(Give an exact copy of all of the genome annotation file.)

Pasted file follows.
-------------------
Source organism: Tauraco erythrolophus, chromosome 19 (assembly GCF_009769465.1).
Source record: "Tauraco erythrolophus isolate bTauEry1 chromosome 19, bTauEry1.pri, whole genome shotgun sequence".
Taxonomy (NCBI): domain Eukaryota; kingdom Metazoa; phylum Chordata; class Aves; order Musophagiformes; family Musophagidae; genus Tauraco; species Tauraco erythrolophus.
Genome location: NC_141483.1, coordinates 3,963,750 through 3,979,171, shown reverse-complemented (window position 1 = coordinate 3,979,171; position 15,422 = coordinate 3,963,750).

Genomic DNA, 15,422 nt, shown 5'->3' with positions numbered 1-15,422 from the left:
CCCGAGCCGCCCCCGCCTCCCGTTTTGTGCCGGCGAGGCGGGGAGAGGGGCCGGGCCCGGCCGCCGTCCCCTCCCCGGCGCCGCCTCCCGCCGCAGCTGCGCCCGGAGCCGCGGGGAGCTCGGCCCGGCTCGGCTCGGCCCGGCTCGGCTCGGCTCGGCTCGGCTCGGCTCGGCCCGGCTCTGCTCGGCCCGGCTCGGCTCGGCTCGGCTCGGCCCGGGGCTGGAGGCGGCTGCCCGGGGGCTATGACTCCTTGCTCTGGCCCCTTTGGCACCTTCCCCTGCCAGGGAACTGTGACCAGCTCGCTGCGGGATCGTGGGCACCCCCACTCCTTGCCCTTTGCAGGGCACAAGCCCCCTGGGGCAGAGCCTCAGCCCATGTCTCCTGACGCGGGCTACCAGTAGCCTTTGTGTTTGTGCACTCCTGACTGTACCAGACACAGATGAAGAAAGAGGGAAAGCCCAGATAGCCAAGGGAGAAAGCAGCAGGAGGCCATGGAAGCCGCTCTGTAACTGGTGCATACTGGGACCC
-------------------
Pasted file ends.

Source organism: Tauraco erythrolophus, chromosome 19 (assembly GCF_009769465.1).
Source record: "Tauraco erythrolophus isolate bTauEry1 chromosome 19, bTauEry1.pri, whole genome shotgun sequence".
Taxonomy (NCBI): domain Eukaryota; kingdom Metazoa; phylum Chordata; class Aves; order Musophagiformes; family Musophagidae; genus Tauraco; species Tauraco erythrolophus.
Genome location: NC_141483.1, coordinates 3,963,750 through 3,979,171, shown reverse-complemented (window position 1 = coordinate 3,979,171; position 15,422 = coordinate 3,963,750).

Genomic DNA, 15,422 nt, shown 5'->3' with positions numbered 1-15,422 from the left:
CCCGAGCCGCCCCCGCCTCCCGTTTTGTGCCGGCGAGGCGGGGAGAGGGGCCGGGCCCGGCCGCCGTCCCCTCCCCGGCGCCGCCTCCCGCCGCAGCTGCGCCCGGAGCCGCGGGGAGCTCGGCCCGGCTCGGCTCGGCCCGGCTCGGCTCGGCTCGGCTCGGCTCGGCTCGGCCCGGCTCTGCTCGGCCCGGCTCGGCTCGGCTCGGCTCGGCCCGGGGCTGGAGGCGGCTGCCCGGGGGCTATGACTCCTTGCTCTGGCCCCTTTGGCACCTTCCCCTGCCAGGGAACTGTGACCAGCTCGCTGCGGGATCGTGGGCACCCCCACTCCTTGCCCTTTGCAGGGCACAAGCCCCCTGGGGCAGAGCCTCAGCCCATGTCTCCTGACGCGGGCTACCAGTAGCCTTTGTGTTTGTGCACTCCTGACTGTACCAGACACAGATGAAGAAAGAGGGAAAGCCCAGATAGCCAAGGGAGAAAGCAGCAGGAGGCCATGGAAGCCGCTCTGTAACTGGTGCATACTGGGACCC